Skip to content Skip to navigation

Rights Defender Subjected to Torture in Prison is Denied Access to Lawyer

November 3, 2008

Human Rights in China (HRIC) has learned that Guo Feixiong (郭飞雄, also known as Yang Maodong, 杨茂东), who was tortured by prison authorities and brutally beaten by an inmate, has been denied access to his lawyer. Guo is serving a five-year sentence in Meizhou Prison, Guangdong Province, and intends to appeal his conviction and file a complaint against the prison authorities. Guo’s wife, Zhang Qing (张青), told HRIC that on October 20, Guo’s Beijing-based lawyer, Hu Xiao (胡啸), after traveling more than 1,000 miles to Meizhou prison, was not permitted to see Guo.

In several days, the UN Committee Against Torture will review China's compliance with its international treaty obligations against the use of torture. HRIC calls on the Chinese authorities to take the first step toward giving Guo Feixiong a fair trial by allowing him immediate access to his appeal lawyer.
— Sharon Hom, Executive Director of HRIC

 

“Guo Feixiong was convicted on the basis of confession obtained through torture,” said Sharon Hom, executive director of HRIC. “In several days, the UN Committee Against Torture will review China’s compliance with its international treaty obligations against the use of torture. HRIC calls on the Chinese authorities to take the first step toward giving Guo a fair trial by allowing him immediate access to his appeal lawyer.”

Before his imprisonment, Guo had worked as a legal advisor and, in 2005, helped the villagers of Taishi in Guangdong to remove their corrupt village chief. In September 2006, he was detained on the charge of “illegal business activity” and was held for 15 months before being tried in November 2007. He was subjected to many acts of torture during detention, including being:

 

 

  • Interrogated for 13 consecutive days and nights without sleep,
  • Tied down to a wooden bed for 42 days with his arms and legs shackled,
  • Hung from the ceiling by his arms and legs while the police electrocuted his genitals with a high voltage baton.

After his trial and conviction, Guo was transferred to Meizhou Prison in December 2007, where he was brutally beaten by an inmate while 200 others watched. When he went on a hunger strike to protest his abuse, he was forced fed a liquid that made him vomit for more than a week and turned his urine red.

In a letter to HRIC on October 29, 2008, Zhang said that the authorities had created many obstacles to prevent Guo from going forward with his appeal, including intercepting many letters Guo wrote in an attempt to retain a lawyer in early 2008.

After Guo finally succeeded in retaining a Beijing-based law firm in May 2008 to handle his appeal, he agreed to wait until after the Beijing Olympics before proceeding. The prison authorities then required two lawyers to apply in-person at the Guangdong Provincial Prison Administrative Bureau for permission to see Guo. In October, after traveling to Guangdong and going through the proper application procedure to see Guo in Meizhou, Hu waited for several days but never received an answer.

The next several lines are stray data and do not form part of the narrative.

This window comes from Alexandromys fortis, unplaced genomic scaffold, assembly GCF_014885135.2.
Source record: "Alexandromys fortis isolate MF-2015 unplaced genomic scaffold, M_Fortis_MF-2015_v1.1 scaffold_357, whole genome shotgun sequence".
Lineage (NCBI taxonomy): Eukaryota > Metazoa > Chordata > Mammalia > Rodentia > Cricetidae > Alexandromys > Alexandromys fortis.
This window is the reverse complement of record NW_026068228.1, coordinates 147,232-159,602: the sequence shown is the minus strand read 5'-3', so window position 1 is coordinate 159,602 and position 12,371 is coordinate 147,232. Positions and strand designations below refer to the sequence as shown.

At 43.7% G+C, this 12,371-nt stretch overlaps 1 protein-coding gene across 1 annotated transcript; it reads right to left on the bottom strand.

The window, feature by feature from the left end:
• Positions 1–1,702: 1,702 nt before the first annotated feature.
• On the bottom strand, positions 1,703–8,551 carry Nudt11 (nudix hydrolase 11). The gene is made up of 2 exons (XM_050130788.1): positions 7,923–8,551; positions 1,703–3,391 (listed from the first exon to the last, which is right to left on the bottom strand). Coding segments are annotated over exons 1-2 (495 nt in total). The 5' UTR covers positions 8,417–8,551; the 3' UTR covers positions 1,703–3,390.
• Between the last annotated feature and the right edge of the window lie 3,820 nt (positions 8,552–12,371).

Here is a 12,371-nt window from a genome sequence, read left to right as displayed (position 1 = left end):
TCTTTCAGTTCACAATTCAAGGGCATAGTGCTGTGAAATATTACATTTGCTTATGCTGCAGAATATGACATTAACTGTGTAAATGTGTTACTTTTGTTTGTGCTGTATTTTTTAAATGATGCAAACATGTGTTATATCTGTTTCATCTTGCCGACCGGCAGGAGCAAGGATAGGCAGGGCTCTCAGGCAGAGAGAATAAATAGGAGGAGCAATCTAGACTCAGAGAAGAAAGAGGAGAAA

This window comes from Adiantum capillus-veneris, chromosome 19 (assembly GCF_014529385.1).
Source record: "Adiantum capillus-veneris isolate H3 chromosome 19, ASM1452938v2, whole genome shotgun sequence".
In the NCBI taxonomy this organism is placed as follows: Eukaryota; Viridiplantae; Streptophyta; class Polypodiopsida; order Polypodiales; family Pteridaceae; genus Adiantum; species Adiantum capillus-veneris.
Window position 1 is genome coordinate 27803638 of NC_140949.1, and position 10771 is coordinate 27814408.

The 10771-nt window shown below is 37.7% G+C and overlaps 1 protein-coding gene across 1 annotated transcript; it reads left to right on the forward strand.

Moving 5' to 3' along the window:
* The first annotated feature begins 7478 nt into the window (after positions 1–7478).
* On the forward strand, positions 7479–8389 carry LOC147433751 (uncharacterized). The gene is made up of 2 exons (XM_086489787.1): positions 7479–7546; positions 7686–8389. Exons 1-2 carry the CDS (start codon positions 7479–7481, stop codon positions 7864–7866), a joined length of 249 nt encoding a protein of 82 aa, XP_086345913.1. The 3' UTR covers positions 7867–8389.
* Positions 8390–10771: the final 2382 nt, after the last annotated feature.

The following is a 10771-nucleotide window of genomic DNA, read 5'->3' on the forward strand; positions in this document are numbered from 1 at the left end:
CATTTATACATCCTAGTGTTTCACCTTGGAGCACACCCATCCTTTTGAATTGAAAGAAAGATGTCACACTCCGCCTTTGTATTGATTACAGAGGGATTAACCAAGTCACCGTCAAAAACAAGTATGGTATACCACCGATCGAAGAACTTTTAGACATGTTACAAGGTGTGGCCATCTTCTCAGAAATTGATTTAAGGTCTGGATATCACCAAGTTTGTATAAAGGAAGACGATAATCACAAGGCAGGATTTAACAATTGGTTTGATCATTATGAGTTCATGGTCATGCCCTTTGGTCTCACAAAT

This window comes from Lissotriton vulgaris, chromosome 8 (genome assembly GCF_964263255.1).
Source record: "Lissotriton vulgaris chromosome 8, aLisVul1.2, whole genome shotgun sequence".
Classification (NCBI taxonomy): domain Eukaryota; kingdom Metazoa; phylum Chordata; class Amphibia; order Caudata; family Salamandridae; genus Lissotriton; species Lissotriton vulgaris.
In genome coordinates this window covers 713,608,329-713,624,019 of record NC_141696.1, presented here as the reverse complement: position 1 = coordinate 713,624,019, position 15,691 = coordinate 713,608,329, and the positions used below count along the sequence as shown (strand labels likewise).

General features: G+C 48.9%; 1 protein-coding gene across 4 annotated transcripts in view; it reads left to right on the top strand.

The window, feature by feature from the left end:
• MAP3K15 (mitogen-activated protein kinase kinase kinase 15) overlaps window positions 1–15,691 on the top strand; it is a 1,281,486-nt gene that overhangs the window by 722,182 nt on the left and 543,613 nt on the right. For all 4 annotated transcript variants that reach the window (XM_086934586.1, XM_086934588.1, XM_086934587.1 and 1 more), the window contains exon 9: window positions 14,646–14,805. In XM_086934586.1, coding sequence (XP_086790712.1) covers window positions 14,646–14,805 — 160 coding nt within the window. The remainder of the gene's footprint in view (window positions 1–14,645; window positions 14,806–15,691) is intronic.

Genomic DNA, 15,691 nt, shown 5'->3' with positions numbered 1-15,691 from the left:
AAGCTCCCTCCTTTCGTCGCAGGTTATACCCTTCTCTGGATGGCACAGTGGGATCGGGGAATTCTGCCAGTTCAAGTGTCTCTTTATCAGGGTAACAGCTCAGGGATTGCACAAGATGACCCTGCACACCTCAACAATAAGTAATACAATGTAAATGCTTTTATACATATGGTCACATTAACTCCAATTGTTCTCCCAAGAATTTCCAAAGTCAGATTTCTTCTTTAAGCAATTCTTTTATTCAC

For more information on Guo Feixiong, see:

 

 

 

 

 

 

 

 

Explore Topics

709 Crackdown Access to Information Access to Justice Administrative Detention All about law Arbitrary Detention
Asset Transparency Bilateral Dialogue Black Jail Book Review Business And Human Rights Censorship
Charter 08 Children Chinese Law Circumvention technology Citizen Activism Citizen Journalists
Citizen Participation Civil Society Commentary Communist Party Of China Constitution Consumer Safety
Contending views Corruption Counterterrorism Courageous Voices Cultural Revolution Culture Matters
Current affairs Cyber Security Daily Challenges Democratic And Political Reform Demolition And Relocation  Dissidents
Education Elections Enforced Disappearance Environment Ethnic Minorities EU-China
Family Planning Farmers Freedom of Association Freedom of Expression Freedom of Press Freedom of Religion
Government Accountability Government regulation Government transparency Hong Kong House Arrest HRIC Translation
Hukou Human Rights Council Human rights developments Illegal Search And Detention Inciting Subversion Of State Power Information Control 
Information technology Information, Communications, Technology (ICT) International Covenant on Civil and Political Rights (ICCPR) International Human Rights International perspective International Relations
Internet Internet Governance JIansanjiang lawyers' rights defense Judicial Reform June Fourth Kidnapping
Labor Camps Labor Rights Land, Property, Housing Lawyer's rights Lawyers Legal System
Letters from the Mainland Major Event (Environment, Food Safety, Accident, etc.) Mao Zedong Microblogs (Weibo) National People's Congress (NPC) New Citizens Movement
Non-Governmental Organization (NGO) Olympics One country, two systems Online Activism Open Government Information Personal stories
Police Brutality Political commentary Political Prisoner Politics Prisoner Of Conscience Probing history
Propaganda Protests And Petitions Public Appeal Public Security Racial Discrimination Reeducation-Through-Labor
Rights Defenders Rights Defense Rule Of Law Shanghai Cooperation Organization (SCO) Special Topic State compensation
State Secrets State Security Subversion Of State Power Surveillance Technology Thoughts/Theories
Tiananmen Mothers Tibet Torture Typical cases United Nations US-China 
Uyghurs, Uighurs Vulnerable Groups Women Youth Youth Perspective